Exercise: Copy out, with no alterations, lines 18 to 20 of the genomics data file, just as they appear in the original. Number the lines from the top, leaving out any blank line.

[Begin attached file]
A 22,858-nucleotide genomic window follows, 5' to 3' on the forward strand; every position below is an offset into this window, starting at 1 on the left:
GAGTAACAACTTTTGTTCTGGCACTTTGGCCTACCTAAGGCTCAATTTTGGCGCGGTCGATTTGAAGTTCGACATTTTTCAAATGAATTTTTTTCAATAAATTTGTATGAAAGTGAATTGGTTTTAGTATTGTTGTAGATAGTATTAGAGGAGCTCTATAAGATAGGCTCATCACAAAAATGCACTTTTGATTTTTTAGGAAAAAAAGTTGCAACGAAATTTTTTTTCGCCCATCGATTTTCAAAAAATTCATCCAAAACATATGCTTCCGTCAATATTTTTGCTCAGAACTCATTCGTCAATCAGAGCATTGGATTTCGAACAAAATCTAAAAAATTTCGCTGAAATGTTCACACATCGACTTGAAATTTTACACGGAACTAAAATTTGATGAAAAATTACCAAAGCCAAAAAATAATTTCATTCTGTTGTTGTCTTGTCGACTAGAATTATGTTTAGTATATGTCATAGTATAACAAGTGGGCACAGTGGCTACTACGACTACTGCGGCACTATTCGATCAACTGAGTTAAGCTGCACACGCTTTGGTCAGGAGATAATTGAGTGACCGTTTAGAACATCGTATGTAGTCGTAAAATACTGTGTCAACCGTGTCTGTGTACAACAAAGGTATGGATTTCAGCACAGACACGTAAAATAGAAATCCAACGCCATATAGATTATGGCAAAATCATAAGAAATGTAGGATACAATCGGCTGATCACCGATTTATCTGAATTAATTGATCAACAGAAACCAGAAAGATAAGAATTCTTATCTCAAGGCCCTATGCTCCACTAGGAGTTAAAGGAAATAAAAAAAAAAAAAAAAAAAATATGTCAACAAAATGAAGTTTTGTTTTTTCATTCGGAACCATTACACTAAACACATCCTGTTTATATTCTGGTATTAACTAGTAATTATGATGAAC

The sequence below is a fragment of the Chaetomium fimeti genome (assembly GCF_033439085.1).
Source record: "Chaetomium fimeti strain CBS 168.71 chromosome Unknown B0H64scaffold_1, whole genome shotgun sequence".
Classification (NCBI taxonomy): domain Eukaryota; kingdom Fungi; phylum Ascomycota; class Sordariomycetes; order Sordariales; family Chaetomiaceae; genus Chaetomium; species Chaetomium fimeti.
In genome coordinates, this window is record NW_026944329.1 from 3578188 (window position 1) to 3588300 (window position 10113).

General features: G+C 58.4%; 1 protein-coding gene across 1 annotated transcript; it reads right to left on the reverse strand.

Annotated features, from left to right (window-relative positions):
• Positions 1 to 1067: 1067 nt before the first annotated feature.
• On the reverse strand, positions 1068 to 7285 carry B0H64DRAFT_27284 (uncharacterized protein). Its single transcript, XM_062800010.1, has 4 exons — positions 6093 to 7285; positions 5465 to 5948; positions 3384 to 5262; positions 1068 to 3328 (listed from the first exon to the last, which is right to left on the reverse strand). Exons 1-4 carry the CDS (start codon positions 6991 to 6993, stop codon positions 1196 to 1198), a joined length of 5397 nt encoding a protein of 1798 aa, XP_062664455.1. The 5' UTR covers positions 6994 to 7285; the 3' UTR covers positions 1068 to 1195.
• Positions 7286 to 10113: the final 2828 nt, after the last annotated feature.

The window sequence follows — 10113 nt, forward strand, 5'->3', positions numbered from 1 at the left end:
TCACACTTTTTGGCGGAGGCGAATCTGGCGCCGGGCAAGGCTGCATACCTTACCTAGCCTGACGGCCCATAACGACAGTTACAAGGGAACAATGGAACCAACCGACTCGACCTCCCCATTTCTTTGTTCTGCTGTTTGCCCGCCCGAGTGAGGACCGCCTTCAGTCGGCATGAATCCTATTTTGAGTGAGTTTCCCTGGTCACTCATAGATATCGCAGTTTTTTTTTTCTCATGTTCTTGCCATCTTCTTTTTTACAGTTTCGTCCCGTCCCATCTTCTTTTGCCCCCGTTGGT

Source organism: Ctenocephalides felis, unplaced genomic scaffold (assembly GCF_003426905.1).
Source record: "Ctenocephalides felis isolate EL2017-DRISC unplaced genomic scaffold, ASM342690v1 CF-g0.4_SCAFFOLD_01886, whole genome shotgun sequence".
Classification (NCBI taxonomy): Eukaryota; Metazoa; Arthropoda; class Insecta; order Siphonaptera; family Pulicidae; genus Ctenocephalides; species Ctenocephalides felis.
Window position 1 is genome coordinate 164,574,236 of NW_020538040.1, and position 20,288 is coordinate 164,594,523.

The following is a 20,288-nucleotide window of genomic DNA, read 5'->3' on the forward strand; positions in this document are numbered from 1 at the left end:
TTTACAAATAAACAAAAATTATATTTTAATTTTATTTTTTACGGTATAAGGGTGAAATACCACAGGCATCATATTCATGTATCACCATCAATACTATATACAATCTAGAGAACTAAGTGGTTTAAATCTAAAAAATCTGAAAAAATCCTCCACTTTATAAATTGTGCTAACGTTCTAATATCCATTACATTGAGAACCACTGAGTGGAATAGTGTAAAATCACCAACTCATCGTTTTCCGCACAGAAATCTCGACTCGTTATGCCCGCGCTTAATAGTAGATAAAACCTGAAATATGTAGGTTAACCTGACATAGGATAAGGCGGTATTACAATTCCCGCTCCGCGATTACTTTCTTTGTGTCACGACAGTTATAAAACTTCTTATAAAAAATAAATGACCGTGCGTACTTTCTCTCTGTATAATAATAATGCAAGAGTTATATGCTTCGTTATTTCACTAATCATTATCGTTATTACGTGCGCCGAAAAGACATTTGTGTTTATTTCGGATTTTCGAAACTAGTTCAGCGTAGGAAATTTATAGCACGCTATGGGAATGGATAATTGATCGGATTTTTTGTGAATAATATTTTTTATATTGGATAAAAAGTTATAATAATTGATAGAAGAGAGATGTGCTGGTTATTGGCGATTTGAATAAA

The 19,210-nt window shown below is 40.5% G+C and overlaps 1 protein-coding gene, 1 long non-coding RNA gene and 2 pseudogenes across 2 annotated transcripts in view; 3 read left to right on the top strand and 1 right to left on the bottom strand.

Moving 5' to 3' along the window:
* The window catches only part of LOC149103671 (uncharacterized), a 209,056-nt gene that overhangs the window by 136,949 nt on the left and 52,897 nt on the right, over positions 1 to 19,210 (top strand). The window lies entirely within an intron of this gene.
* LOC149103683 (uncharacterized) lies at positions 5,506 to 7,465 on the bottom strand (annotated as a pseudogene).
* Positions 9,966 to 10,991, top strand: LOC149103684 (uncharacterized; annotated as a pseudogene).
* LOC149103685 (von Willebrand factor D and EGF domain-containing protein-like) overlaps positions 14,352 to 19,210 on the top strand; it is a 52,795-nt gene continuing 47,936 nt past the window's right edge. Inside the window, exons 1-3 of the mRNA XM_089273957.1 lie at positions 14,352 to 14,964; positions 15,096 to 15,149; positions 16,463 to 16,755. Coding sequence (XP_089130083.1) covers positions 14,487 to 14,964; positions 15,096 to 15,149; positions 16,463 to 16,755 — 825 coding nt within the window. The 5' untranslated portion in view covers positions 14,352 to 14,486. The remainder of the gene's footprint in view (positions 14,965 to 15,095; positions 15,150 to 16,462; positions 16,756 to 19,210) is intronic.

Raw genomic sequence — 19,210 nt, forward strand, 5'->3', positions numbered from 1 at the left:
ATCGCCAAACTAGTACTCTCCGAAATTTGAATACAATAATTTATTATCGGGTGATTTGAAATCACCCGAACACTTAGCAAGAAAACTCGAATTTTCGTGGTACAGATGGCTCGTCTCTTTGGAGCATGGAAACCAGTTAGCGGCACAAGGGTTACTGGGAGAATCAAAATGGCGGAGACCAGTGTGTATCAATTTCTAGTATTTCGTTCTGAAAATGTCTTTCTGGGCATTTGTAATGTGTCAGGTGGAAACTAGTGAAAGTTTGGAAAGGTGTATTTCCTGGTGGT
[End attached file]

The following is a 20,288-nucleotide window of genomic DNA, read 5'->3' on the forward strand; positions in this document are numbered from 1 at the left end:
TTTACAAATAAACAAAAATTATATTTTAATTTTATTTTTTACGGTATAAGGGTGAAATACCACAGGCATCATATTCATGTATCACCATCAATACTATATACAATCTAGAGAACTAAGTGGTTTAAATCTAAAAAATCTGAAAAAATCCTCCACTTTATAAATTGTGCTAACGTTCTAATATCCATTACATTGAGAACCACTGAGTGGAATAGTGTAAAATCACCAACTCATCGTTTTCCGCACAGAAATCTCGACTCGTTATGCCCGCGCTTAATAGTAGATAAAACCTGAAATATGTAGGTTAACCTGACATAGGATAAGGCGGTATTACAATTCCCGCTCCGCGATTACTTTCTTTGTGTCACGACAGTTATAAAACTTCTTATAAAAAATAAATGACCGTGCGTACTTTCTCTCTGTATAATAATAATGCAAGAGTTATATGCTTCGTTATTTCACTAATCATTATCGTTATTACGTGCGCCGAAAAGACATTTGTGTTTATTTCGGATTTTCGAAACTAGTTCAGCGTAGGAAATTTATAGCACGCTATGGGAATGGATAATTGATCGGATTTTTTGTGAATAATATTTTTTATATTGGATAAAAAGTTATAATAATTGATAGAAGAGAGATGTGCTGGTTATTGGCGATTTGAATAAA

The 19,210-nt window shown below is 40.5% G+C and overlaps 1 protein-coding gene, 1 long non-coding RNA gene and 2 pseudogenes across 2 annotated transcripts in view; 3 read left to right on the top strand and 1 right to left on the bottom strand.